Sorry for the wordy reply
 

John q

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Sorry for the wordy reply
On the contrary, thank you for the incredibly informative reply.

I agree studies on there own are effectively meaningless, contain flaws and can be tilted toward the desired objectives of the study, but that doesn't mean the information is incorrect, it just requires further research before we come to any concrete conclusions.

I've honestly no idea if Bacopa has any benefits related to the op's question, and I'm certainly not trying to persuade anyone that it does.
I do however think our understanding of psychoactive substances, especially in relation to plants, is extremely limited and requires much more research, and sometimes maybe a slightly opend mind.
 
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Carolyntgi

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14 May 2021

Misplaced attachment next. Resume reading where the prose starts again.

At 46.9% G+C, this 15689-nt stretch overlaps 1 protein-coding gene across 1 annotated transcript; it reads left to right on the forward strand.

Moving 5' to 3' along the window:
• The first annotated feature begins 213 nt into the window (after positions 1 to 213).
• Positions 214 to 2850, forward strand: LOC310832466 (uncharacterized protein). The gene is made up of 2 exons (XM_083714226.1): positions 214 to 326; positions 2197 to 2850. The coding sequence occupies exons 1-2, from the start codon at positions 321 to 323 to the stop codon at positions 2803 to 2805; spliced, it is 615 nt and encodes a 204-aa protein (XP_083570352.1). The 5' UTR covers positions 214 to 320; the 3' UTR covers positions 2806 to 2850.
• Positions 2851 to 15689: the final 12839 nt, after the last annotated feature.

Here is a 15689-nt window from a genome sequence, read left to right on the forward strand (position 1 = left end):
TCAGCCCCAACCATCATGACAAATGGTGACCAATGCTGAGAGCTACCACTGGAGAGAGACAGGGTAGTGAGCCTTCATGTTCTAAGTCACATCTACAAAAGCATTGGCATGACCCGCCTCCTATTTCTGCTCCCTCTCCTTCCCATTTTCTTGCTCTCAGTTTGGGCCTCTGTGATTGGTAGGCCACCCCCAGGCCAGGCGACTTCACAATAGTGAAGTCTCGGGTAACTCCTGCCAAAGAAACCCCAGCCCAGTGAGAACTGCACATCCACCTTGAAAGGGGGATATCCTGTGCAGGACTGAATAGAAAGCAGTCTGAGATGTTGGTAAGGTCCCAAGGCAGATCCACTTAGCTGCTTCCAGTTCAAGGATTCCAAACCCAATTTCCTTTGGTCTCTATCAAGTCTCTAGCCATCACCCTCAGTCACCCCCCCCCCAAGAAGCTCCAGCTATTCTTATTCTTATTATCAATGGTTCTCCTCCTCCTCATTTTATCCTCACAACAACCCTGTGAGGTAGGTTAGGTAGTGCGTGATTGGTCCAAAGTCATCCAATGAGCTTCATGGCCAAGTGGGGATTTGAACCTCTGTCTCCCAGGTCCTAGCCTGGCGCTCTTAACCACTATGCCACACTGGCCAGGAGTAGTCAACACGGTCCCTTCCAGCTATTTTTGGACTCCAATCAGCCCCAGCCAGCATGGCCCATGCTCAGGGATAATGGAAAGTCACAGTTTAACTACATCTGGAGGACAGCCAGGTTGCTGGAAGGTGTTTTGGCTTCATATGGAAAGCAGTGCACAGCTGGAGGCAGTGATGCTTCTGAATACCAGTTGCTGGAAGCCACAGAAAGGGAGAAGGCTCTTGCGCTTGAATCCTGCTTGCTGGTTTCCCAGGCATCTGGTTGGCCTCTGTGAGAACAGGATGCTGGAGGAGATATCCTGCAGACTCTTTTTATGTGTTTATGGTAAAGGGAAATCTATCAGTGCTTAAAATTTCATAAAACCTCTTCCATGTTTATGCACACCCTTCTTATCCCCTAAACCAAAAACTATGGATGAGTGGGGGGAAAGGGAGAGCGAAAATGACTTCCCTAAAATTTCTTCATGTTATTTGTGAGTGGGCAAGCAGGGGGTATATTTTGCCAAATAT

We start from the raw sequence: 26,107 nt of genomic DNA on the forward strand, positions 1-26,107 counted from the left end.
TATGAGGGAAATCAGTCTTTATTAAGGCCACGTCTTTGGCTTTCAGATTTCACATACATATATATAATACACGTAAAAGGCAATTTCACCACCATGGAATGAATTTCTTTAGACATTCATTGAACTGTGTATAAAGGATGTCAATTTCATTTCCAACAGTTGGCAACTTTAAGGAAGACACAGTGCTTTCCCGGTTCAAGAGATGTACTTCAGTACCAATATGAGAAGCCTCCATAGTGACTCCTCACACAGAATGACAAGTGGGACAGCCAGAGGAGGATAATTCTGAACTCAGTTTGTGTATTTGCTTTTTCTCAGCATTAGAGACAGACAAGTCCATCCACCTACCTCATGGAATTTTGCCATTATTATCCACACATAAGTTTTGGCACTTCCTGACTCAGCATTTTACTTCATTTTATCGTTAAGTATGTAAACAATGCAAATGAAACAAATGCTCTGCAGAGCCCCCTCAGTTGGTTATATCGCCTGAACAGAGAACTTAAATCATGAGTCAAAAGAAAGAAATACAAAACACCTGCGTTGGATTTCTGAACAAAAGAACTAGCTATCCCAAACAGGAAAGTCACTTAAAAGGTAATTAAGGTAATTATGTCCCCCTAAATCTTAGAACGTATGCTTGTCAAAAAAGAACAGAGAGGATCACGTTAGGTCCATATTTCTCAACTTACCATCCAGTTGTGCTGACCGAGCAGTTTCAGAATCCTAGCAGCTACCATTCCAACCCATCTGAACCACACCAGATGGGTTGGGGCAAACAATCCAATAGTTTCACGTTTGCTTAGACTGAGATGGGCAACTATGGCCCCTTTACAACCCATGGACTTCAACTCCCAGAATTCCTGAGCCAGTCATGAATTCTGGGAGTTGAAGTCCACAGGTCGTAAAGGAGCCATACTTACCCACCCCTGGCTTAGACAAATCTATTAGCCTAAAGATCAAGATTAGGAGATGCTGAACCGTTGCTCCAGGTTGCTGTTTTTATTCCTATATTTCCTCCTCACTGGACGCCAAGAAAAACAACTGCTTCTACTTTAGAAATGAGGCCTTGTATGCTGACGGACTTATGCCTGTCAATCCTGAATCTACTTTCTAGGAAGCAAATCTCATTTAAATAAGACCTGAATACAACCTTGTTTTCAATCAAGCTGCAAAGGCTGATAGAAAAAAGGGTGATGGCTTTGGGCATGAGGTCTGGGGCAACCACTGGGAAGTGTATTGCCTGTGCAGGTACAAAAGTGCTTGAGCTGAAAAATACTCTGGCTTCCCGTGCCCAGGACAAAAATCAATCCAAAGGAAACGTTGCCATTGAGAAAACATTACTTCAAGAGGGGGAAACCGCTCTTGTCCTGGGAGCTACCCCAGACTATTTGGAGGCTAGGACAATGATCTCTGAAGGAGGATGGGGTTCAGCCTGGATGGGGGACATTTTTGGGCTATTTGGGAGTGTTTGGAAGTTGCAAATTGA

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I've been suffering from chronic neuropathic pain for a LONG time, and believe me, that stuff doesn't work. The episodes stopped for a short while, and, as they usually do, they came back - even more uncomfortable than before. I won't even talk about the diarrhea and nausea I had because of Bacopa. My doctor said that it may have just been a wrong fit for me, so be careful what you choose as your medication. On another note, he recommended that I try some painful neuropathy natural remedy, which I believe to be good pain relief. The episodes don't happen as much now, and I'm feeling a lot better.
 

jamila169

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problem with neuropathic pain is that it comes and goes with no rhyme or reason (gentle virtual fistbump @Carolyntgi , we don't want to set each other off) I'd love something non narcotic that works long term with no unpleasant side effects, but there's always a downside. I basically get up , do a once over 'what hurts today, is it worse than usual, is it new' then medicate or not accordingly, I try to move about semi vigorously as much as I can (EDS + not moving enough= muscle wastage, subluxations and more nerve damage) and eat properly -don't know about you , but if I'm in pain I either eat next to nothing, or hit the chocolate and crisps, which doesn't help in the long run (well, I have POTS, so plain crisps are mostly forgivable). Chronic nonsense is hard work
 

John q

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I've been suffering from chronic neuropathic pain for a LONG time